The most effective PMOs empower their project managers and free them from rigid constraints; social project tools bring value to such empowerment.
Regarding sponsorship my issue is about getting project sponsors prepared to ‘do the job’ – when they are prepared then I am sure they will adopt any social project communications means, but where they aren’t then social project tools will make no difference most likely.
Can you give me an example of where social project teams have worked on a project and being social has helped them succeed?
The book contains a number of what I call ‘social stories’ and one I particularly like is as follows:
A project was underway inside one organisation and the project manager was doing their best to act in a ‘social’ manner and started communicating through various social media channels to a wide stakeholder community.
They were surprised one day when a senior executive contacted them with an observation that, and without going in to specifics, made them aware that there was something happening inside that organisation that
a) they were unaware of – and in truth they wouldn’t necessarily be expected to be aware of at their level of seniority and;
b) impacted significantly part of the project that they were leading (and here of course you would say that they should have been made aware of this prior to this point).
The project manager had had no direct contact with this executive prior to this contact and information exchange, it was only through the project social communication had this conscientious executive identified the need to share with the project manager.
It was therefore only through the reach of social media that an important consideration was made aware to the project manager who could have led the project in happy ignorance up until the point that the project ‘failed’.
Of course you have to challenge why an organisation might work in this ‘need to know’ manner but you know what? That is sometimes politics!
Your book contains lots of tips for social project management. Can you give me one tip for readers to implement on their projects tomorrow to be a bit more social?
Yes the book covers a few such tips but perhaps one important one is: Projects need collaboration, a project manager cannot do ‘it’ all themselves and there would be little value in what a single individual can achieve anyway. Projects are, after all, the way companies get things done.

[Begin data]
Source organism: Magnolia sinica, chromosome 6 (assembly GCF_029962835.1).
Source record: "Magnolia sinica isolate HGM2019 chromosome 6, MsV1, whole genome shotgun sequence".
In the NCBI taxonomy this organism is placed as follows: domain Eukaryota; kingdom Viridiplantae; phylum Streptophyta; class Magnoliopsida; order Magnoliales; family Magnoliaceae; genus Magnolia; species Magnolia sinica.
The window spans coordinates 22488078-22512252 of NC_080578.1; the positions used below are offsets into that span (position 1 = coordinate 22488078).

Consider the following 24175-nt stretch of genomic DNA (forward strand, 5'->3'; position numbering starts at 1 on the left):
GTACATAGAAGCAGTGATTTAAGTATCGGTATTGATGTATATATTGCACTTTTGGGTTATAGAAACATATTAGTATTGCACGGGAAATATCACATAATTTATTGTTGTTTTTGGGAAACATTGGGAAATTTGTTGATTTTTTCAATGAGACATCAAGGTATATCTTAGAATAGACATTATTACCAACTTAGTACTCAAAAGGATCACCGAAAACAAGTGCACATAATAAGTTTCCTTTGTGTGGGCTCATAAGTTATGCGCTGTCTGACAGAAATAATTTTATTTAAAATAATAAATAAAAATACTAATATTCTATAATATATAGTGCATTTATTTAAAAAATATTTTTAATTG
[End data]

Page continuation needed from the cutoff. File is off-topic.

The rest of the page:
The key here is that a project manager is the person responsible for accomplishing the stated project objectives, we all know that. Nowhere is it ever stated that a project manager does everything, of course not.
A project manager does not directly get involved in the activities that produce the desired end result, but rather oversees the progress and interaction of the various resources allocated to that project in such a way that reduces the risk of overall failure, maximises potential success and thereby delivers the expected benefits, whilst managing costs and quality.
You write that there is no simple template to follow. But is there one first step on the journey that readers should start thinking about? How do you get started?
I would say that a great place to start is by opening your mind to what this social project world might offer.
This is, in many ways, the reason I wanted to write this book, to allow people, project managers, and project team members and so on, to read what others think about the potential of the evolving world of the social project manager.
By having this insight as to what might be achieved then I would hope that all project managers could help shape the social future of project management.
They could become true Social Project Managers balancing collaboration with centralised control in a project driven world.
About my interviewee:
Peter Taylor is a PMO expert and author of the number 1 bestselling project management book The Lazy Project Manager, along with many other books on project leadership, PMO development, project marketing, project challenges and executive sponsorship.
In the last few years he has delivered over 200 lectures around the world in over 25 countries and has been described as ‘perhaps the most entertaining and inspiring speaker in the project management world today’.
His mission is to teach as many people as possible that it is achievable to ‘work smarter and not harder’ and to still gain success in the battle of the work/life balance.